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Karlsson on the Roof

Besides, most people don’t notice little houses like Karlsson’s, not even if they trip over them.

A chimney sweep once caught sight of Karlsson’s house when he was about to sweep the chimney. He was astonished. “It’s odd,” he said to himself. “There’s a house here. It’s hard to believe, but there’s actually a house on the roof! How could it have got here?”

But then he began to sweep the chimney and forgot all about the house and never gave it another thought.

It was nice for Eric to become acquainted with Karlsson, because, whenever Karlsson flew past, life became adventurous and exciting. Maybe Karlsson was pleased to make the acquaintance of Eric, too, for it must be a little dull sometimes to live all alone in a house which nobody knows is there. It must be pleasant to hear somebody calling out, “Hi-ho, Karlsson!” when you fly past.

This is what happened when Karlsson and Eric first met.

It was one of those days when everything went wrong and when it was no fun at all to be Eric. As a rule, it was quite nice to be Eric. He was the darling and pet of the whole family, and they spoiled him for all they were worth. But there were days when things kept going wrong. Then you were scolded by Mommy because you had worn a hole in your trousers, and Betty would say, “Blow your nose, child,” and Daddy would make a fuss because you were late coming home from school.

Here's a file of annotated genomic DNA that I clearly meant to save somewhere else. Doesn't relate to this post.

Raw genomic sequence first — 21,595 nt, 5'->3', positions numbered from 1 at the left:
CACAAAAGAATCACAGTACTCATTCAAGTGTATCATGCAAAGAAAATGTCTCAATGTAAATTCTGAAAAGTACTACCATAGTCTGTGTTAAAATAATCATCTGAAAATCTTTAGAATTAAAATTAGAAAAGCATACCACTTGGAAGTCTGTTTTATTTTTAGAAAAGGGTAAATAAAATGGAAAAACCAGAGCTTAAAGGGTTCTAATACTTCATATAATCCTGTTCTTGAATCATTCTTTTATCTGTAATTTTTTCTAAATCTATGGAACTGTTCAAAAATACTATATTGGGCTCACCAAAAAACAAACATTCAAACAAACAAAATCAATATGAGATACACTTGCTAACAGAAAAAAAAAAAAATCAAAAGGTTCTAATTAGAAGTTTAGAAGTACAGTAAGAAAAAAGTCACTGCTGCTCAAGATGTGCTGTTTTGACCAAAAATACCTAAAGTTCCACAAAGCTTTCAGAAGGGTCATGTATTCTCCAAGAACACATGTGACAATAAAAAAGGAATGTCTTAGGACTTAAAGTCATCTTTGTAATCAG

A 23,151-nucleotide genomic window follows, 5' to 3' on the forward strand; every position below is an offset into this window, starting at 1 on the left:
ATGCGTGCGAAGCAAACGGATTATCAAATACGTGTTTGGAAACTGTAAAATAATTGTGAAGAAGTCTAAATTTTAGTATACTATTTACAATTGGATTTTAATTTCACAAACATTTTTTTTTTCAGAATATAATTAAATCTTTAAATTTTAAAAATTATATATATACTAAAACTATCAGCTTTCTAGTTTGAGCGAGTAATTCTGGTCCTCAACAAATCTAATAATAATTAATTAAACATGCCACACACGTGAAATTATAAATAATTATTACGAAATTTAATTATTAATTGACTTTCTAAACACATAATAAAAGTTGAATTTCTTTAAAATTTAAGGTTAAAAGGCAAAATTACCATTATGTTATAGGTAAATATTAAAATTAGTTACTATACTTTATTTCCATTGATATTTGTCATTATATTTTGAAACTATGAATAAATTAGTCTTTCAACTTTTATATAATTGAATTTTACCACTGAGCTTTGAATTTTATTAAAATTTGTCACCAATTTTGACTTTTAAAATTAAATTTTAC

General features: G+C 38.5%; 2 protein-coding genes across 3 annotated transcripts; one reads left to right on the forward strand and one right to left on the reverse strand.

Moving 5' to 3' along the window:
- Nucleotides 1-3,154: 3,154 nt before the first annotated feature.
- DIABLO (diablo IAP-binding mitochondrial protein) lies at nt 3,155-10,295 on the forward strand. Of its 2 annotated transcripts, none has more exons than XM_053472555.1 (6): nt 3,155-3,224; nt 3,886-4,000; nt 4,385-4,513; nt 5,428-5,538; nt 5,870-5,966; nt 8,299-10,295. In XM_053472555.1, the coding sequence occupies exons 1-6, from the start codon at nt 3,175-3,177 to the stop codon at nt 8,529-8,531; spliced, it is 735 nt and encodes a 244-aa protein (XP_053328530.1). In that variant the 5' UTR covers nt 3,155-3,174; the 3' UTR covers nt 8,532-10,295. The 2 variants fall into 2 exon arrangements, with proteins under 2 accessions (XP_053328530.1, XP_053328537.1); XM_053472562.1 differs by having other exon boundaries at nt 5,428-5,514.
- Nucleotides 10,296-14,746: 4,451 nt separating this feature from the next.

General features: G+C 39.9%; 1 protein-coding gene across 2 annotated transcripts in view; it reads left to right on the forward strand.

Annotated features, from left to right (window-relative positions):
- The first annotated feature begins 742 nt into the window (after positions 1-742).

“Why do you hang around the street corners?” asked Daddy.

“Hang around the street corners?” Of course, Daddy didn’t know that Eric had met a dog—a nice, beautiful, friendly dog, who had sniffed at Eric and wagged his tail and looked as if he would very much like to be Eric’s own dog.

If Eric had had any choice, it would certainly have become his at once. But the difficulty was that Daddy and Mommy did not want a dog in the house. And also a lady had suddenly appeared, shouting, “Rickey, come here!” and then Eric knew that this dog could never belong to him.

“It doesn’t look as if I’ll ever have a dog as long as I live,” said Eric bitterly that day when everything seemed to go wrong.

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